LPMO-derived oligosaccharides act as powerful elicitors of plant immunity
In the battleground between plants and pathogens, the plant cell wall does not represent only a passive physical barrier, but it corresponds also to a reservoir of signaling molecules with key roles in plantenvironment interactions. The plant cell wall is a dynamic structure mostly made up of high molecular weight polysaccharides, i.e., cellulose, hemicellulose, pectin and the heteropolymer lignin. To overcome this barrier, pathogens possess an arsenal of weapons such as cell wall‐degrading enzymes (CWDEs). The discovery of a novel class of CWDEs, named Lytic Polysaccharide Monooxygenase (LPMOs), able to oxidatively cleave cellulose, the main load-bearing component of the cell wall matrix, took by surprise the scientific community working on plant cell walls. In nature, LPMOs are widely conserved in bacterial and fungi kingdoms, especially saprophytic and pathogenic fungi, but their potential involvement in plant pathogenicity has been overlooked so far.
In our study, we demonstrated that LPMO products play a crucial role in plant-pathogen interaction. Firstly, we observed that the necrotrophic fungus Botrytis cinerea deploys several LPMOs during the infection of Arabidopsis plants. Additionally, we demonstrated that plants activate strong defense responses after the perception of LPMO-derived oligosaccharides. Among the most remarkable were the accumulation of phytohormones such as salicylic acid, jasmonic acid, and ethylene, the fortification of the cell wall in terms of callose deposition, a deep transcriptional reprogramming leading to the accumulation of the antimicrobial compound camalexin. Moreover, the detection of pathogens in plants may occur at the cell surface where a myriad of plasma membrane receptors is located. In this work, we identified two malectin-like leucine-rich repeat receptor kinases (LRR-RKs), namely STRESS-INDUCED FACTORS 2 and 4, required to fully signal defense responses. These data allowed us to draw a molecular model summarizing the general defense responses activated by plants following LPMO-derived
oligosaccharides perception, as reported in Figure 1.
Figure 1: Schematic representation of the cellular perception, signaling, and defense responses triggered by LPMO-derived cellooligosaccharides in Arabidopsis plants.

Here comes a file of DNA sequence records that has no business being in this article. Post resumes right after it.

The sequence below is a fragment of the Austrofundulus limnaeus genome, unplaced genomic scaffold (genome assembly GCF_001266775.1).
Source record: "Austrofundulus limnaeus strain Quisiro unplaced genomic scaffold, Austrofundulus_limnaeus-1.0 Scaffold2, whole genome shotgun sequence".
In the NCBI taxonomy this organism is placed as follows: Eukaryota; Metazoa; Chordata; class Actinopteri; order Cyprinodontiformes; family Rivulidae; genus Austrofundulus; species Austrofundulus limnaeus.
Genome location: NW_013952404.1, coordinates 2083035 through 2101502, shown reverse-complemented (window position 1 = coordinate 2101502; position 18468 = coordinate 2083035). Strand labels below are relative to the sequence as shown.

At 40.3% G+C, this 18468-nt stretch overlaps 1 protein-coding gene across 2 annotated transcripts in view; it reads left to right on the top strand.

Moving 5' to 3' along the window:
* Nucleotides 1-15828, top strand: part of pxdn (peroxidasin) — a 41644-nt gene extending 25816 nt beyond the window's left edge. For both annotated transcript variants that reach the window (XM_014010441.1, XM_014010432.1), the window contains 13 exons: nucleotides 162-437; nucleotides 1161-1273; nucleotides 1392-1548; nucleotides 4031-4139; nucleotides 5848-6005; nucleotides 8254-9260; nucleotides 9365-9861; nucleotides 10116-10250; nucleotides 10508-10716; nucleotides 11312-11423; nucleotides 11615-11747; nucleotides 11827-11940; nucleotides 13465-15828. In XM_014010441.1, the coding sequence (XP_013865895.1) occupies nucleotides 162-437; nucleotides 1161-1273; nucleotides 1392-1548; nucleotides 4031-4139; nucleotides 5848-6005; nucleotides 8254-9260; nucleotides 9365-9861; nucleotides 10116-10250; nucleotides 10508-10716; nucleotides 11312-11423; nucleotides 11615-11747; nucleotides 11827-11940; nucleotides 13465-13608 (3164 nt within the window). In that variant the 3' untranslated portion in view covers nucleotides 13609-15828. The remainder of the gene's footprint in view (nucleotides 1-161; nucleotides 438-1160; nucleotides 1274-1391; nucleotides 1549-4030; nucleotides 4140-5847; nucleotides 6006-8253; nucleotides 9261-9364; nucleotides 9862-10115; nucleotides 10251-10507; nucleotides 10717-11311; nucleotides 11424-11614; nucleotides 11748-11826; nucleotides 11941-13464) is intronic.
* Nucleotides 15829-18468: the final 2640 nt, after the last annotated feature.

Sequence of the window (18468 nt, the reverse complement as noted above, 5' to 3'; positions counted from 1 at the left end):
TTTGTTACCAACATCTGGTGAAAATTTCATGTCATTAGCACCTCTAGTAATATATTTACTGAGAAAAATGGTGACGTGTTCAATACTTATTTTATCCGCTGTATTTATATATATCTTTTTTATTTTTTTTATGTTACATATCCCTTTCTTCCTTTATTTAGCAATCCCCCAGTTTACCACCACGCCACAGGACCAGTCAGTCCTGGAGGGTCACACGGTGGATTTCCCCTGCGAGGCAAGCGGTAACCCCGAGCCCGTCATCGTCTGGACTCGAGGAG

Noteworthy, contrary to canonical CWDEs catalyzing hydrolytic cleavage, LPMOs catalyze an alternative oxidative mechanism. Hence, LPMOs generate a unique mixture of oxidized and native oligosaccharides never observed before. Besides the responses associated with biotic stress, following sensing of LPMOs products, plants triggered molecular responses related to cell wall integrity maintenance, which are generally induced by abiotic stress. This intriguing observation led us to believe that these mixtures of oxidized and native oligosaccharides might represent a focal point in the origin of both biotic and abiotic
stress responses, potentially signaling a potent cascade of events that were historically thought unlinked.
The illustration is a modification from Fig 8 of the following article
Zarattini, M., Corso, M., Kadowaki, M.A. et al. LPMO-oxidized cellulose oligosaccharides evoke immunity in Arabidopsis conferring resistance towards necrotrophic fungus B. cinerea. Commun Biol 4, 727 (2021). https://doi.org/10.1038/s42003-021-02226-7
Marco Zarattini is a F.R.S.-FNRS postdoctoral researcher working at the Crop production and biostimulation laboratory (Free University of Bruxelles, Belgium). His research interests span from Plant immunity, Plant-pathogen interactions, Plant responses to combined stress and signaling.